At this week’s Student Senate, University Director of Auxiliary Services Scott Kachmarik discussed the addition of eight off-campus vendors that have agreed to accept Domer Dollars at their locations. The vendors include Let’s Spoon, Bigby Coffee, Einstein Bagels, Chipotle, Jimmy John’s, Domino’s, Papa John’s and Five Guys. Looking to the future, Kachmarik said he hopes to add locations such as Target, Meijer, 7/11, Martin’s, dorm snack shacks and even cab companies, although certain items will be excluded, like alcohol and tobacco. “We are very pleased to say that as of today we have eight merchants off-campus,” Kachmarik said. “Chipotle is our hottest place. You guys seem to eat a lot of Chipotle. Five Guys originally didn’t commit, but after seeing the success of Chipotle they wanted in. I guess the consumer has spoken.” “We started looking at proximity first, the places that students will use most often. We hope it’s a convenience and that it is working for all of you. We’re going to see how it’s going for us then take it to the next step next fall when I think we’re really going to hit it big.” In order to give more power to the ID card, Kachmarik said the campus card office has been working to combine the student card office in the basement of South Dining Hall with the faculty and staff office on the second floor of Grace Hall. “As of Jan. 1 we have consolidated offices,” Kachmarik said. “We’re looking to create new office space, maybe some self-service kiosks to replace those cards lost at midnight, so that it is just a one-stop shop.” Kachmarik expressed his enthusiasm at the recent accomplishments, especially considering their extended timeline. “We’ve been hearing this request for a while and have always wanted to accommodate it,” Kachmarik said. “What led to the ability to have Domer Dollars off-campus is the organizational shift occurring in the ID card office.” Yiting Zheng, director of the department of campus technology, and Matt Mahan, technology commissioner of Fisher Hall, presented a plan for changes taking place on campus. “We talked to the OIT Help Desk and we were able to set up a system to have one to two technology commissioners for each dorm,” Zheng said. Mahan said the unpaid position provides technology help for solving simple problems like printing and connecting to the internet. “The technology liaison is trained through the OIT Help Desk,” Mahan said. “Basically their job is to give a [Freshman Orientation] presentation to their hall explaining technology on campus. That seemed to be the highlight of the system since it provided everyone with the basic information.” Zheng said this position is intended to serve as a medium between students and the OIT Help Desk. “The reason we created this position is because in the past freshmen were wary to approach an OIT help desk,” Zheng said. “They were scared or felt stupid asking for help, but now that it’s a peer, hopefully they will feel more comfortable.” Since this was the pilot year, Zheng said certain dorms, like Zahm House and Morrissey Manor, were unable to find volunteers for the position, but their goal for next year is to have at least one liaison for every dorm.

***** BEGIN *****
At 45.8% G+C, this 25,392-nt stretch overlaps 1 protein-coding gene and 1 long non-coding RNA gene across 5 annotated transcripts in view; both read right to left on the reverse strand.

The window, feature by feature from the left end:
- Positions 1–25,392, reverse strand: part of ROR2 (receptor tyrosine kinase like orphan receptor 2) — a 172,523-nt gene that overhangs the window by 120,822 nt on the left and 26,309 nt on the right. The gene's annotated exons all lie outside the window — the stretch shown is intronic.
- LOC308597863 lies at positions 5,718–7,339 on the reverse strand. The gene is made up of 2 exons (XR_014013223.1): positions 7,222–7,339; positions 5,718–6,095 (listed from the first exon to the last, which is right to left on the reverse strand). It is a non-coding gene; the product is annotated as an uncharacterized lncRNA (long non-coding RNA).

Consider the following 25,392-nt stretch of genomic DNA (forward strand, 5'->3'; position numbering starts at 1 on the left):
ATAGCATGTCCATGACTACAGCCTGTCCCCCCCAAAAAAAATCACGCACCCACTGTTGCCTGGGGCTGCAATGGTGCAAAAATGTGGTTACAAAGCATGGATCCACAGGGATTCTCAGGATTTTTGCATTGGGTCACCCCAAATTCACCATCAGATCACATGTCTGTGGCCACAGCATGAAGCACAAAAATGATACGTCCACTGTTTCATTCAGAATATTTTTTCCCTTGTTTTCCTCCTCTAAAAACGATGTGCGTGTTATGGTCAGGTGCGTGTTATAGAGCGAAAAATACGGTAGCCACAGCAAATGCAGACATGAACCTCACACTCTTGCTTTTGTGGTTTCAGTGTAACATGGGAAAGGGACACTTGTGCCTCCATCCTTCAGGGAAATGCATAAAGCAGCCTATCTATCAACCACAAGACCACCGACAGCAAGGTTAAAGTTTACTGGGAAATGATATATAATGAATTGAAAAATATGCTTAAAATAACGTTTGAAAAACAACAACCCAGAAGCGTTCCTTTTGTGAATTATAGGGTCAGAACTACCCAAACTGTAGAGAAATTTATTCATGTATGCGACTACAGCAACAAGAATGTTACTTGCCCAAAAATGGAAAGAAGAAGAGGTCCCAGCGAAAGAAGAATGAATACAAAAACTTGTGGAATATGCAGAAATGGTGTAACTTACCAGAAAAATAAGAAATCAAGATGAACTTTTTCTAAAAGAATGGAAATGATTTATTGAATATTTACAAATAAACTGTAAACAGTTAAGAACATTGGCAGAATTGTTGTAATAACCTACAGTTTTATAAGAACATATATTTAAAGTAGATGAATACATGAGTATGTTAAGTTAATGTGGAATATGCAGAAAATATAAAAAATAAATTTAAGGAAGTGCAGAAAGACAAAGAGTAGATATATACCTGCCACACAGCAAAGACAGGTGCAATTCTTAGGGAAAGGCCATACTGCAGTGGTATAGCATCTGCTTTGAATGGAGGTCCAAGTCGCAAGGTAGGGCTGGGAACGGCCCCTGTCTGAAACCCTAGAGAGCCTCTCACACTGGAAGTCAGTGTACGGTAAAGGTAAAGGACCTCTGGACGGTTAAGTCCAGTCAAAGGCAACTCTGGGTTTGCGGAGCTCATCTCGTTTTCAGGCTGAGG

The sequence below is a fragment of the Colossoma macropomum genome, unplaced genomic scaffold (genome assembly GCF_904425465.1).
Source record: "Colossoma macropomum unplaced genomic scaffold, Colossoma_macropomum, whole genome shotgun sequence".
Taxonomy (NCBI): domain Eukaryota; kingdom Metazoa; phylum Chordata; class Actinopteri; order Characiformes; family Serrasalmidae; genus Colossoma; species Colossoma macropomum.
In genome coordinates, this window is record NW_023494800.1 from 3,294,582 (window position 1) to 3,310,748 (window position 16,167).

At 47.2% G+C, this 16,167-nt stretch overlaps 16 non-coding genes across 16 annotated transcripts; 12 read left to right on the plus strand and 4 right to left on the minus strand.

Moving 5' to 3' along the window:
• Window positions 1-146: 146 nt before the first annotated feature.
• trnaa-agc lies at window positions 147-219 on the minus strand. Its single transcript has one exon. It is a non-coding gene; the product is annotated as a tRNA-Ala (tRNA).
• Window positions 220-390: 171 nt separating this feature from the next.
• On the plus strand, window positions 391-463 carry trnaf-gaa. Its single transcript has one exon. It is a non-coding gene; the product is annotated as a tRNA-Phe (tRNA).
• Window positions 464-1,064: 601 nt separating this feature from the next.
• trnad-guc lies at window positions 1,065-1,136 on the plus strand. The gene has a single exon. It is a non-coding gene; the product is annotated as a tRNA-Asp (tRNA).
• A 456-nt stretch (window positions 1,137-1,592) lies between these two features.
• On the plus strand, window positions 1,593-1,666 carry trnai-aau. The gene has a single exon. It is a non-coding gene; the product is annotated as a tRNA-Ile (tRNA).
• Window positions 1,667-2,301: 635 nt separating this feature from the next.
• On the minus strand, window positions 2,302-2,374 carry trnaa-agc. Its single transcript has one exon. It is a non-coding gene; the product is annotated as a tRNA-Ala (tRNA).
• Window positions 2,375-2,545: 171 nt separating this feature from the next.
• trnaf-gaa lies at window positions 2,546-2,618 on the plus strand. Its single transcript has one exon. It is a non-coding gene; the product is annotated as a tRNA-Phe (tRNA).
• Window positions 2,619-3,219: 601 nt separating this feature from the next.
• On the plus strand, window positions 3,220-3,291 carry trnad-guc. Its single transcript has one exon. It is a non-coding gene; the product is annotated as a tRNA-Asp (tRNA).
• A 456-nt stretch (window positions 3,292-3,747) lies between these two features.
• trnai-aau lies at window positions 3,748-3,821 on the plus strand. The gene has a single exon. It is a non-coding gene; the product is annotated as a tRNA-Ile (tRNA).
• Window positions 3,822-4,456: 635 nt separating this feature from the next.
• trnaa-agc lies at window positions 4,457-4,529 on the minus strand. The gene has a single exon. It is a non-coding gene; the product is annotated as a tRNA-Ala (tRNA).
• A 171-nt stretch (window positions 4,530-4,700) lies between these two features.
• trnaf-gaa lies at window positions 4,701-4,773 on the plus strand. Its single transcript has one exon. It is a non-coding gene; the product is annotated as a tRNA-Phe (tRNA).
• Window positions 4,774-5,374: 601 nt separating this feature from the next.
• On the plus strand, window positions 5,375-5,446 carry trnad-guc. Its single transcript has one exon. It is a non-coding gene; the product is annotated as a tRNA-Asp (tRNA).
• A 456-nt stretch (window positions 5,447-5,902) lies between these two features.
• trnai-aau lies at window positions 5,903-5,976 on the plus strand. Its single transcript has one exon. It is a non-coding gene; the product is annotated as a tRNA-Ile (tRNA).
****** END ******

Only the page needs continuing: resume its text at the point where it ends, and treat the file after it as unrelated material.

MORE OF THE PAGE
Tags: business college, college of business, Mendoza, mendoza cap, mendoza college of business, Notre Dame In order to maintain students’ ability to pursue both business and non-business courses, the University will cap enrollment in the Mendoza College of Business to 550 students per graduating class, starting with incoming freshmen in fall 2015.Associate Vice President of Undergraduate Enrollment Donald Bishop said the policy shift was due to concerns by the Admissions office and the administrations of the Colleges that “evidence of potential growth” in the number of business major intents could shut out non-business students from business courses.Under the current policy, there is no limit to the number of students who can become business majors at any point after their sophomore year. But under the new policy, students intending to major in business must apply for “pre-approval” through the Admissions office to enroll in the business school at the end of their first years, Bishop said.Those who are not pre-approved will be able to compete for a limited number of spots after the beginning of their sophomore year. This process will be open to students who transfer from other universities, who were previously not allowed to transfer into Mendoza, he said.“The Notre Dame philosophy is we want all of our students to be as liberally educated as possible, which means some of our non-business majors taking business courses can be viewed as a strong good,” Bishop said. “To restrict those opportunities because of expected growth in business beyond traditional business class size — we think that’s a negative trade-off.”Dean of the First Year of Studies and Vice President and Associate Provost for Undergraduate Affairs Rev. Hugh Page said capping enrollment will keep business class sizes small. This way non-business students can continue to take business classes.“We’re ensuring … that we have both a way to provide educational opportunities for those who have early on identified business as their desired intent, and also sufficient seats for students at other colleges who would like to explore business or who have a supplementary business education in addition to the majors or minors that they have already declared,” Page said.Dean of Mendoza Dr. Roger Huang said the enrollment cap will also allow faculty to maintain close relationships with students, as well as preserve cross-college programs such as the Science-Business major and the Business Economics minor.“One half of our required credit hours are taken outside the business school,” Huang said. “If the business school grows to such a point that other schools are impacted, students won’t have the same choices. Even within the business school we’d like students to have not just one major.”Bishop said the increasing demand for the business school, with 1,888 students enrolled in the 2011-2012 school year, could be due to misperceived career options for the various undergraduate majors as a result of the 2008-2009 economic recession.“What we’re seeing … is this student cohort that’s a little more determined to identify more specific career path planning, and to some degree that can be channeled in a very positive way, provided that they have the sophistication and the information to look at all their choices,” Bishop said. “We think that most high school seniors don’t have the access yet to the information they need to make career choices.”To remedy this, Page said the admissions office and the First Year of Studies are working to provide more information to high school students and freshmen on the different paths to a career in business besides a business major.“We want to map our more clearly students’ relationship with the University,” Page said. “We want to make information more clear and put a greater emphasis on mentoring, to discourage decisions out of fear.”